Italian Revolution, 1968. Police officer, Nicolas, wants to become an actor. He goes out in plain clothes and meets Laura who is among students against the government, Vietnam War and who ...
See full summary »
Tommaso is the youngest son of the Cantones, a large, traditional southern Italian family operating a pasta-making business since the 1960s. On a trip home from Rome, where he studies ... See full summary »
What happens when an openly gay man decides to run for mayor in a super conservative town in North Eastern Italy, using his homosexuality as his secret weapon? What would happen if during ... See full summary »
Mamma Stella is on edge. As if she hadn't got enough trouble already with her daughter Rosa Maria, who has left her husband now Costantino, her son, has disrobed. Afraid to be the talk of ... See full summary »
The South of France. Internationally famous pianist Aurore collapses one night during a performance, over-exhausted from too many concerts. Tired of music, she believes she no longer has ... See full summary »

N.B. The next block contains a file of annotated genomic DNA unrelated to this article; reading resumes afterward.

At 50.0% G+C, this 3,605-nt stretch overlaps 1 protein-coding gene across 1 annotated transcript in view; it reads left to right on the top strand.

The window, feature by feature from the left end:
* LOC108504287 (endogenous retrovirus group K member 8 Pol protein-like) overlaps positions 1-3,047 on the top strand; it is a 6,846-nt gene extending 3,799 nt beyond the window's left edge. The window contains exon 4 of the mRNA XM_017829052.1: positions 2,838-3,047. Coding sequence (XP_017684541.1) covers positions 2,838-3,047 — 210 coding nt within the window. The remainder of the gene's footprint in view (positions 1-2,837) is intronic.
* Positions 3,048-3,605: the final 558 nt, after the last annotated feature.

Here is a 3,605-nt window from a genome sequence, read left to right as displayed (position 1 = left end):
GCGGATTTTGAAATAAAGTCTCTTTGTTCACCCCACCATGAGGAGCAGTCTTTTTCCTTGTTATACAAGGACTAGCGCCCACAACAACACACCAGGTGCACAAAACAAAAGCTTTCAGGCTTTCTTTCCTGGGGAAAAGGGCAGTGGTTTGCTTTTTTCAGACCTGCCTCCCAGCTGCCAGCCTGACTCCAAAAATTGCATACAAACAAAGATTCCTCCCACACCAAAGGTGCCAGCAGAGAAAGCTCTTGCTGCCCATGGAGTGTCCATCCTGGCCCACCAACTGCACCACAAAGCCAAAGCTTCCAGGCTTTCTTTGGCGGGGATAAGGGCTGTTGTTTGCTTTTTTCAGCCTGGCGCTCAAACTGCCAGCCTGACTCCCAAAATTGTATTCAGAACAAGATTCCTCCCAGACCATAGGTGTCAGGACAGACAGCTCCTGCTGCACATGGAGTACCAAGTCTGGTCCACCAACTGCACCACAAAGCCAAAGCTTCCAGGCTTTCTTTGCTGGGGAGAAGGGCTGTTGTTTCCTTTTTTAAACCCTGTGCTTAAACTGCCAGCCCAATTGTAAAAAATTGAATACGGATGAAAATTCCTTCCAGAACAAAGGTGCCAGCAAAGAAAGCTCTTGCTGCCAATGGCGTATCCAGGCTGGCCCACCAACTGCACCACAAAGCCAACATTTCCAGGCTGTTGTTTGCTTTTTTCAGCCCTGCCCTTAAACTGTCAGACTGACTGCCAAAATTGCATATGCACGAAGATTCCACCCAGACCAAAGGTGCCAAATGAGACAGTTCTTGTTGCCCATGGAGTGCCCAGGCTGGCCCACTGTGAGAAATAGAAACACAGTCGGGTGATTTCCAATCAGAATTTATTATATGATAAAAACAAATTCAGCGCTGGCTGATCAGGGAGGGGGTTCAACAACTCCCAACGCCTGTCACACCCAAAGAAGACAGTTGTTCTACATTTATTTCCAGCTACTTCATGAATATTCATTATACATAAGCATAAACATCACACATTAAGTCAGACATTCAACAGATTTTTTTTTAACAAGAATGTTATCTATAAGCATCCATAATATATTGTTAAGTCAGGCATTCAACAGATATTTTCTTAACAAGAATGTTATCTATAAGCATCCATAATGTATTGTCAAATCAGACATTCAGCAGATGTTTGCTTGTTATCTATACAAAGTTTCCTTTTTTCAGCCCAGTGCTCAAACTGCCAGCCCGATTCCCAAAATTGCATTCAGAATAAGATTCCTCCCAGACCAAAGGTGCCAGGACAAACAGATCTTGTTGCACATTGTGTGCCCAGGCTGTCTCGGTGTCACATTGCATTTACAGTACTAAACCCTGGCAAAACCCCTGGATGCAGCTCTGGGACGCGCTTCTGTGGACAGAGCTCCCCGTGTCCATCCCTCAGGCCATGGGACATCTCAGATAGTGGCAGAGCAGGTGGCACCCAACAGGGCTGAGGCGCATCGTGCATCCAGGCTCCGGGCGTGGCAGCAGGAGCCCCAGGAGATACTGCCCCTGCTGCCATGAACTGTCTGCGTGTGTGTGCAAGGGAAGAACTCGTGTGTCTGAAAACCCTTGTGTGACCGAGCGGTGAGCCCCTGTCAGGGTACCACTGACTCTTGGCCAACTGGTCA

Italian Revolution, 1968. Police officer, Nicolas, wants to become an actor. He goes out in plain clothes and meets Laura who is among students against the government, Vietnam War and who seek sexual freedom. One day, his identity gets exposed and she leaves him. Written by
Pusan International Film Festival
Presented as an important recollection from one of the leading Italian filmmakers, Michele Placido but the truth is that "Il Grande Sogno" (The Big dream) is merely a TV movie with lots of pretenses. Using 1968 as the starting point for a personal epiphany is not merely provocative but also intriguing and exciting. Unfortunately what comes across is a parade of prototypes repeating slogans in a sadly uninspired telling of what feels like a false memory. Riccardo Scamarcio the golden boy of the moment confirms once more that he has, still, a long way to go before he becomes an actor to be reckon with. Luca Argentero, somehow, has an immediacy and a sympathy that makes it easier and more pleasurable to connect with. Jasmine Trinca is a lovely presence on the screen in a character who is very superficially drawn but that she manages to inject with some truth. Michele Placido must decide, sooner or later, what kind of director he wants to be. This was presented like a very personal yarn but feels just like a job. Sluggish and rushed. Very disappointing.
35 of 43 people found this review helpful.
Was this review helpful to you?